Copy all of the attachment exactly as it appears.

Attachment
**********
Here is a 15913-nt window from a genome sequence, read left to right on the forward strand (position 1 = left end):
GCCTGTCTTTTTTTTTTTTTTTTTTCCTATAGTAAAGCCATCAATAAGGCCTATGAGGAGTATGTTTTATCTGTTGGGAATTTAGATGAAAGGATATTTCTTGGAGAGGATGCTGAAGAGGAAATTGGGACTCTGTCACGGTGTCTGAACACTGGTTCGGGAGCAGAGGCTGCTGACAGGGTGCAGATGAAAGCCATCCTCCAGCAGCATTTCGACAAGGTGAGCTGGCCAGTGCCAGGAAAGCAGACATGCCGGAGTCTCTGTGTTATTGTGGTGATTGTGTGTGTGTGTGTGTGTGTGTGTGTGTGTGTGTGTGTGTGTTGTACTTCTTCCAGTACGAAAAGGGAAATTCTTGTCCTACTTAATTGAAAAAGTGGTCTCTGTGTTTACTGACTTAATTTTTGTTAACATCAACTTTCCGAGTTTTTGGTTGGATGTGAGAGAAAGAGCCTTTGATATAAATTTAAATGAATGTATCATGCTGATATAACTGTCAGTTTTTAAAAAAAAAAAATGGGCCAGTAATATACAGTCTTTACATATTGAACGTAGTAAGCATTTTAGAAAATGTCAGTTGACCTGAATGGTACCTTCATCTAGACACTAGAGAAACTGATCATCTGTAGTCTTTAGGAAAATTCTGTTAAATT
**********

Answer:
Here is a 15913-nt window from a genome sequence, read left to right on the forward strand (position 1 = left end):
GCCTGTCTTTTTTTTTTTTTTTTTTCCTATAGTAAAGCCATCAATAAGGCCTATGAGGAGTATGTTTTATCTGTTGGGAATTTAGATGAAAGGATATTTCTTGGAGAGGATGCTGAAGAGGAAATTGGGACTCTGTCACGGTGTCTGAACACTGGTTCGGGAGCAGAGGCTGCTGACAGGGTGCAGATGAAAGCCATCCTCCAGCAGCATTTCGACAAGGTGAGCTGGCCAGTGCCAGGAAAGCAGACATGCCGGAGTCTCTGTGTTATTGTGGTGATTGTGTGTGTGTGTGTGTGTGTGTGTGTGTGTGTGTGTGTGTGTTGTACTTCTTCCAGTACGAAAAGGGAAATTCTTGTCCTACTTAATTGAAAAAGTGGTCTCTGTGTTTACTGACTTAATTTTTGTTAACATCAACTTTCCGAGTTTTTGGTTGGATGTGAGAGAAAGAGCCTTTGATATAAATTTAAATGAATGTATCATGCTGATATAACTGTCAGTTTTTAAAAAAAAAAAATGGGCCAGTAATATACAGTCTTTACATATTGAACGTAGTAAGCATTTTAGAAAATGTCAGTTGACCTGAATGGTACCTTCATCTAGACACTAGAGAAACTGATCATCTGTAGTCTTTAGGAAAATTCTGTTAAATT